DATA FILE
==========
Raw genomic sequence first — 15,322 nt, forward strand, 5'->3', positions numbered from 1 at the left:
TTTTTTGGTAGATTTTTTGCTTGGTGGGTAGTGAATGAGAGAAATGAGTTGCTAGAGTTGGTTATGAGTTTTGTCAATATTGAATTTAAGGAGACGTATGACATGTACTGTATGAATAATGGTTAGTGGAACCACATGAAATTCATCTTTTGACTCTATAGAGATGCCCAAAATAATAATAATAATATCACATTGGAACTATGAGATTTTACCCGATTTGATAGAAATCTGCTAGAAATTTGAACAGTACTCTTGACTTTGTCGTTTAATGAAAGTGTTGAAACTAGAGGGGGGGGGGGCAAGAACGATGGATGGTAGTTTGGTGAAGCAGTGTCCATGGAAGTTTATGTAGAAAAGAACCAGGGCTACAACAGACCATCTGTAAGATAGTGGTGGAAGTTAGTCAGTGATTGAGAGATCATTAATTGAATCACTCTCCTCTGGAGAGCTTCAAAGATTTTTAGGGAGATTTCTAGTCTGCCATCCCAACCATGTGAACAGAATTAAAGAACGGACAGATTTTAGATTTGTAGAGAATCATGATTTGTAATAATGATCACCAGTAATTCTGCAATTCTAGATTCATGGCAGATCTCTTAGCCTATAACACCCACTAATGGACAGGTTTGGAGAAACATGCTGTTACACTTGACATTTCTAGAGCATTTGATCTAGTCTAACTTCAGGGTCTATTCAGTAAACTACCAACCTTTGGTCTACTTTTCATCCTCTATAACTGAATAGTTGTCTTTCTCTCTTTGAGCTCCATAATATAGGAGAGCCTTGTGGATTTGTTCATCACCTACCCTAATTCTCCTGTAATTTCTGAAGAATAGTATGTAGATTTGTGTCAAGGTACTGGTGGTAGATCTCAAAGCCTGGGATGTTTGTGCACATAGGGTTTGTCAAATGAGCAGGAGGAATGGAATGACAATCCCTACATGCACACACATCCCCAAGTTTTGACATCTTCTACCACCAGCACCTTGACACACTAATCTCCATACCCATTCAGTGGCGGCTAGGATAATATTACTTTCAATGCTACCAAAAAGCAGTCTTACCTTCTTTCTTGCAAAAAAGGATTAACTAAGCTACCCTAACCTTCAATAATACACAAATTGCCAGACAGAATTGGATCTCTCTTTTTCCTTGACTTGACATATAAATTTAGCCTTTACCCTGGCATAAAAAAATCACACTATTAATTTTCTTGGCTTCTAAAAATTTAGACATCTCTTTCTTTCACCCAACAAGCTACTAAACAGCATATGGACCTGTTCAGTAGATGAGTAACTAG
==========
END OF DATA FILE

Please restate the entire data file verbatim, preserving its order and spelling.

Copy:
Raw genomic sequence first — 15,322 nt, forward strand, 5'->3', positions numbered from 1 at the left:
TTTTTTGGTAGATTTTTTGCTTGGTGGGTAGTGAATGAGAGAAATGAGTTGCTAGAGTTGGTTATGAGTTTTGTCAATATTGAATTTAAGGAGACGTATGACATGTACTGTATGAATAATGGTTAGTGGAACCACATGAAATTCATCTTTTGACTCTATAGAGATGCCCAAAATAATAATAATAATATCACATTGGAACTATGAGATTTTACCCGATTTGATAGAAATCTGCTAGAAATTTGAACAGTACTCTTGACTTTGTCGTTTAATGAAAGTGTTGAAACTAGAGGGGGGGGGGGCAAGAACGATGGATGGTAGTTTGGTGAAGCAGTGTCCATGGAAGTTTATGTAGAAAAGAACCAGGGCTACAACAGACCATCTGTAAGATAGTGGTGGAAGTTAGTCAGTGATTGAGAGATCATTAATTGAATCACTCTCCTCTGGAGAGCTTCAAAGATTTTTAGGGAGATTTCTAGTCTGCCATCCCAACCATGTGAACAGAATTAAAGAACGGACAGATTTTAGATTTGTAGAGAATCATGATTTGTAATAATGATCACCAGTAATTCTGCAATTCTAGATTCATGGCAGATCTCTTAGCCTATAACACCCACTAATGGACAGGTTTGGAGAAACATGCTGTTACACTTGACATTTCTAGAGCATTTGATCTAGTCTAACTTCAGGGTCTATTCAGTAAACTACCAACCTTTGGTCTACTTTTCATCCTCTATAACTGAATAGTTGTCTTTCTCTCTTTGAGCTCCATAATATAGGAGAGCCTTGTGGATTTGTTCATCACCTACCCTAATTCTCCTGTAATTTCTGAAGAATAGTATGTAGATTTGTGTCAAGGTACTGGTGGTAGATCTCAAAGCCTGGGATGTTTGTGCACATAGGGTTTGTCAAATGAGCAGGAGGAATGGAATGACAATCCCTACATGCACACACATCCCCAAGTTTTGACATCTTCTACCACCAGCACCTTGACACACTAATCTCCATACCCATTCAGTGGCGGCTAGGATAATATTACTTTCAATGCTACCAAAAAGCAGTCTTACCTTCTTTCTTGCAAAAAAGGATTAACTAAGCTACCCTAACCTTCAATAATACACAAATTGCCAGACAGAATTGGATCTCTCTTTTTCCTTGACTTGACATATAAATTTAGCCTTTACCCTGGCATAAAAAAATCACACTATTAATTTTCTTGGCTTCTAAAAATTTAGACATCTCTTTCTTTCACCCAACAAGCTACTAAACAGCATATGGACCTGTTCAGTAGATGAGTAACTAG